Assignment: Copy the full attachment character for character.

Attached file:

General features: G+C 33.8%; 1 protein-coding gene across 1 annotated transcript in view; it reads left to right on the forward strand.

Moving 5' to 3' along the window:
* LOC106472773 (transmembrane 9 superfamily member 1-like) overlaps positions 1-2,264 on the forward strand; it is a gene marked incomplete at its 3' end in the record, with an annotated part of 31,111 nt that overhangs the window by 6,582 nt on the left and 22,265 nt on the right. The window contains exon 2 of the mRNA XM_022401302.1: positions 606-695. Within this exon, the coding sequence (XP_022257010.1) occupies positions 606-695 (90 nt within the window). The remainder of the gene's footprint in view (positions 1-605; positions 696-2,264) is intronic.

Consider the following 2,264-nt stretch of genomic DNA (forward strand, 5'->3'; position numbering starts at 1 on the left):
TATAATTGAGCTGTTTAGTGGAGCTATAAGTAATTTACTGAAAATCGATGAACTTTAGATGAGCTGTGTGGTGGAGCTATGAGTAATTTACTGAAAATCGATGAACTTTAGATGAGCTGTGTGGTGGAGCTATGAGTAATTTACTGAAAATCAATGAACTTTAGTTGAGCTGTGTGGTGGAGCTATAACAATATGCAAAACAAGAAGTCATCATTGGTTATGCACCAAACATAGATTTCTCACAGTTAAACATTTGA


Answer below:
General features: G+C 33.8%; 1 protein-coding gene across 1 annotated transcript in view; it reads left to right on the forward strand.

Moving 5' to 3' along the window:
* LOC106472773 (transmembrane 9 superfamily member 1-like) overlaps positions 1-2,264 on the forward strand; it is a gene marked incomplete at its 3' end in the record, with an annotated part of 31,111 nt that overhangs the window by 6,582 nt on the left and 22,265 nt on the right. The window contains exon 2 of the mRNA XM_022401302.1: positions 606-695. Within this exon, the coding sequence (XP_022257010.1) occupies positions 606-695 (90 nt within the window). The remainder of the gene's footprint in view (positions 1-605; positions 696-2,264) is intronic.

Consider the following 2,264-nt stretch of genomic DNA (forward strand, 5'->3'; position numbering starts at 1 on the left):
TATAATTGAGCTGTTTAGTGGAGCTATAAGTAATTTACTGAAAATCGATGAACTTTAGATGAGCTGTGTGGTGGAGCTATGAGTAATTTACTGAAAATCGATGAACTTTAGATGAGCTGTGTGGTGGAGCTATGAGTAATTTACTGAAAATCAATGAACTTTAGTTGAGCTGTGTGGTGGAGCTATAACAATATGCAAAACAAGAAGTCATCATTGGTTATGCACCAAACATAGATTTCTCACAGTTAAACATTTGA